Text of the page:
Asparagus a la Grecque

This is a recipe for asparagus à la Grecque, something that’s a welcome addition to a summer dinner table. But it all started with a failed receipt from 18th century cookery writer Hannah Glasse. It was unspeakably vile.

If I’m using someone else’s recipe I generally follow it faithfully the first time before (if necessary) tweaking it to my tastes. This was one occasion when I should have used my critical faculties, not to mention my years of experience as a cook.

Hannah’s pickled asparagus

Hannah’s pickled asparagus was far too vinegary and had I followed her method to the end I would have been left with a very acetic compost. It was at the suggestion of  food writer and garden guru Mark Diacono that I abandoned it and opted to cook the asparagus à la Grecque. (An aside: if you don’t have Mark’s new book, Herb, you are missing a treat).

When I was a youngster it was a rare buffet party which didn’t include a dish of mushrooms à la Grecque but it’s a cooking method that seems to have fallen out of favour. It works remarkably well with asparagus. And as it’s eaten cold and benefits from sitting in its dressing, it’s a dish which can be made the day before.

It’s good just as it is, but by all means add a scatter of fresh herbs and/or some crumbled feta if the fancy takes you.

Asparagus à la Grecque


12 thick asparagus spears

50ml freshly squeezed lemon juice

50ml extra virgin olive oil

50ml water

1 bay leaf

1 clove of garlic, peeled and squashed

Salt and black pepper


Try to use asparagus spears which are all the same thickness so they cook at the same speed. Wash them, snap off the woody ends and trim them to the same length. (Use the trimmings in another dish.)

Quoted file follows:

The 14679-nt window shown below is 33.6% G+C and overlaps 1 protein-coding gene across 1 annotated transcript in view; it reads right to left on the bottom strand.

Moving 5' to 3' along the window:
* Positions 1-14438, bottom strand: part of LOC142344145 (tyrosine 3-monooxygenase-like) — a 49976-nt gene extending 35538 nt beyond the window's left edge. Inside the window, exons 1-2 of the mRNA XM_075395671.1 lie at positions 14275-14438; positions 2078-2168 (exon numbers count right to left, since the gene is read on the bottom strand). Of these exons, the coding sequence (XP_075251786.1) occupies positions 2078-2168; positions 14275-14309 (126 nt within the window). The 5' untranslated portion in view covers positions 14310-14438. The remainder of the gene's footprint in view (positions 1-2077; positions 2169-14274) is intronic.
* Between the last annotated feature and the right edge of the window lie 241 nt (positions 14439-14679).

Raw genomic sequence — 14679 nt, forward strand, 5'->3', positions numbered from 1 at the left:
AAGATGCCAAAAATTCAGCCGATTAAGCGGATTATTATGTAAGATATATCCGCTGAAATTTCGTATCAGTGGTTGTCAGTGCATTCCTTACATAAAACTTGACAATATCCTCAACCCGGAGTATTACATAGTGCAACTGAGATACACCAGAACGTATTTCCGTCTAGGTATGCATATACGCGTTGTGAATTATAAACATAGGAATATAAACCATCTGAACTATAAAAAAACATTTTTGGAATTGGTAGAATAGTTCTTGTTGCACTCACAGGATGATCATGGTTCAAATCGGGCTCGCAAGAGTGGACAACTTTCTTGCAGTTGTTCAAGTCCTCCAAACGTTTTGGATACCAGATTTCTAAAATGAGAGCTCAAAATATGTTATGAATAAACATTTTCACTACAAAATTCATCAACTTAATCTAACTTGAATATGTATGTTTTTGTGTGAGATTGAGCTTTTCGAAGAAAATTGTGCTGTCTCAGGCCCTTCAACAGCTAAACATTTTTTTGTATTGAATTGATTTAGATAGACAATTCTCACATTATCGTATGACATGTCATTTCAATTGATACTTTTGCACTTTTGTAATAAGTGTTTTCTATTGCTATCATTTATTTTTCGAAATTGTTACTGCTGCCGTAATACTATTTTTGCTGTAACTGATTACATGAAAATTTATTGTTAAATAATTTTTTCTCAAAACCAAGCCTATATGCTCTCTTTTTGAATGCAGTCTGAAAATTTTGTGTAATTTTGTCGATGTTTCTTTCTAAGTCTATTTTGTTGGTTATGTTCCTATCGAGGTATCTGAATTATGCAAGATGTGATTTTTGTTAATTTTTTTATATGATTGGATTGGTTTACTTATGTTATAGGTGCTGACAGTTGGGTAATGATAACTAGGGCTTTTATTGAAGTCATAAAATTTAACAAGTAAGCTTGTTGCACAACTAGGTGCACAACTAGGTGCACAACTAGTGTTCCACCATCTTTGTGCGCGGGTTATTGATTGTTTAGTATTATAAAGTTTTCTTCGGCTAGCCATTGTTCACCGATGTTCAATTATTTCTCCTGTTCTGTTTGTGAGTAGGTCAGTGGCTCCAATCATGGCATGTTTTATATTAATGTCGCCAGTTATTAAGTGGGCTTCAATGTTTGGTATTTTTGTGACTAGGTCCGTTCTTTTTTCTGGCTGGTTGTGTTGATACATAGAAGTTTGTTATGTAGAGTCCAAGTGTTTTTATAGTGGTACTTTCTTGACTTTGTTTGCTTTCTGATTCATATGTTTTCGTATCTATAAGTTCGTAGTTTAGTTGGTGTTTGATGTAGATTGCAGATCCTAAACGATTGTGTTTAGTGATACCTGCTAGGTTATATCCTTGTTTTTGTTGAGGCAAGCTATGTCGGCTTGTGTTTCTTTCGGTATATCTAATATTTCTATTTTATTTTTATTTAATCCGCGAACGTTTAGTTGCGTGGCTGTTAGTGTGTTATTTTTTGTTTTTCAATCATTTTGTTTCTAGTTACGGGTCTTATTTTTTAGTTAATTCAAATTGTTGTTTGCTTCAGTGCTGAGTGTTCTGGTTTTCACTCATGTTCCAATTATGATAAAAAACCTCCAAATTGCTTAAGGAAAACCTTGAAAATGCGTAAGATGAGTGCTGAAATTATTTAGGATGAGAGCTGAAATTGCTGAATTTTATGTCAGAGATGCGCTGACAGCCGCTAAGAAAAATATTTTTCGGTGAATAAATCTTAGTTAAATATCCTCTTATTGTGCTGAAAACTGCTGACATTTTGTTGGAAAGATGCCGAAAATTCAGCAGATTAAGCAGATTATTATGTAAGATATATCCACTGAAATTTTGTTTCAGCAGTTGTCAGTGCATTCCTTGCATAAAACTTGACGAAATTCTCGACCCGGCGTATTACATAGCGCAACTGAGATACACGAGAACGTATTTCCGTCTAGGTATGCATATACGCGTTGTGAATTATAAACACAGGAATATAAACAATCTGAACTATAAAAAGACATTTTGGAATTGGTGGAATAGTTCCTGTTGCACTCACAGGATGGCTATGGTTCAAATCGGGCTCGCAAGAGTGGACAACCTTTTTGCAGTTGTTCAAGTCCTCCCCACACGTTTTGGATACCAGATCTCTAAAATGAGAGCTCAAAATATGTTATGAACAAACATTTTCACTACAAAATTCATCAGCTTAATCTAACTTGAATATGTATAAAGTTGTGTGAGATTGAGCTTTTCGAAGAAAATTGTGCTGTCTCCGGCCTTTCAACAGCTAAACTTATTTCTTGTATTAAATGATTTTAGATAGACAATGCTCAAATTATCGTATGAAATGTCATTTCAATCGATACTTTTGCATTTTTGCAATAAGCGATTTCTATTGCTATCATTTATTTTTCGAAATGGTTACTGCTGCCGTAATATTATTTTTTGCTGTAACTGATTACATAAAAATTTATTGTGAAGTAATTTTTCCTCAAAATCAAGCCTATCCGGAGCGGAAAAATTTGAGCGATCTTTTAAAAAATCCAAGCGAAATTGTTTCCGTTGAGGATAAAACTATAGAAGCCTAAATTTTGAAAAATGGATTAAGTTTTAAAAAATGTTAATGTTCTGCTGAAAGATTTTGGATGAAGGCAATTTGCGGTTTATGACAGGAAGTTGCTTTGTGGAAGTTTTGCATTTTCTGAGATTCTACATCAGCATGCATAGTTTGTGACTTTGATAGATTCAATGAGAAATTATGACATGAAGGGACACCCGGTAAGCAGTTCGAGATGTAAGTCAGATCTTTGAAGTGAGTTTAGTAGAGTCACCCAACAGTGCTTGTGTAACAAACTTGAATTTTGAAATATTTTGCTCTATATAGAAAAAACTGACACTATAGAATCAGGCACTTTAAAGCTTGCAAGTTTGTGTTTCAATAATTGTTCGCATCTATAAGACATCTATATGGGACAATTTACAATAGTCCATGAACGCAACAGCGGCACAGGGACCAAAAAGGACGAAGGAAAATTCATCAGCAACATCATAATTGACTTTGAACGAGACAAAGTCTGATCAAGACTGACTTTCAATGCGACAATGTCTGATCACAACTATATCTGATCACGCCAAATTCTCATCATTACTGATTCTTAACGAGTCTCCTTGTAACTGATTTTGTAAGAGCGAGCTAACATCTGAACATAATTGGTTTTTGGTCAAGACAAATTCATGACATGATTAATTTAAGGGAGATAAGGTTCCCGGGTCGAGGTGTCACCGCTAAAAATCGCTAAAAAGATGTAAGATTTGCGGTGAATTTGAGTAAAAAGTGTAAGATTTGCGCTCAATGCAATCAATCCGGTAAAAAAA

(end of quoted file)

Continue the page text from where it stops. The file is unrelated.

Put the lemon juice, oil and water in a lidded, stove-proof dish big enough to fit the asparagus in a single layer. Add the bay leaf and garlic and a pinch each of salt and pepper.

Bring to the boil, reduce the heat, and add the asparagus. Put on the lid and cook at a low simmer for four minutes or until the spears are cooked but still crisp. They’ll carry on cooking once they’re out of the pan.

Decant into a dish, again in a single layer, and pour the warm dressing over them. Check the seasoning and add a little more salt if necessary.

Cool, cover and refrigerate for up to 24 hours, but remove from the fridge 15-20 minutes before you want to eat.

16 thoughts on “Asparagus a la Grecque

  1. Yes !!! I used to prepare asparagus thus regularly . . . and have not thought of this in a long while – thank you ! But a bigger thank you still for introducing me to Mark Diacono’s book . . . available at my favourite on-line book store here in Australia and praised there already bu all who have bought ! Can’t wait the three months until our markets fill with the stalks !

    • It’s a lovely book, I’m sure you’ll enjoy it it, Eha. Asparagus season is short but all the more appreciated for that, I think. I don’t bother with the imported stuff, it’s flavourless by comparison.

  2. Fantastic! I have asparagus in the fridge and now I know what to do with it. I got Herb a month or so ago but haven’t tried anything from it yet. Is there any other recipe from it you’d recommend?

    • Hi Rob! This recipe isn’t in Mark’s book, it arose from a conversation I had with him. But the book is so crammed with great recipes I’m hard pressed to choose … there are some gorgeous fish recipes, a particularly appealing pistou soup, and a lovely-looking tarragon remoulade. Plus infusions, sauces, sides and (Nick will like this!) cocktails. And of course good advice on herb growing, including some more unusual herbs. Lxxx

  3. i’ve only eaten asparagus hot so this is new to me. oh except for those pickled ones you buy at the supermarket but i haven’t had those for aeons either 🙂 This looks interesting.

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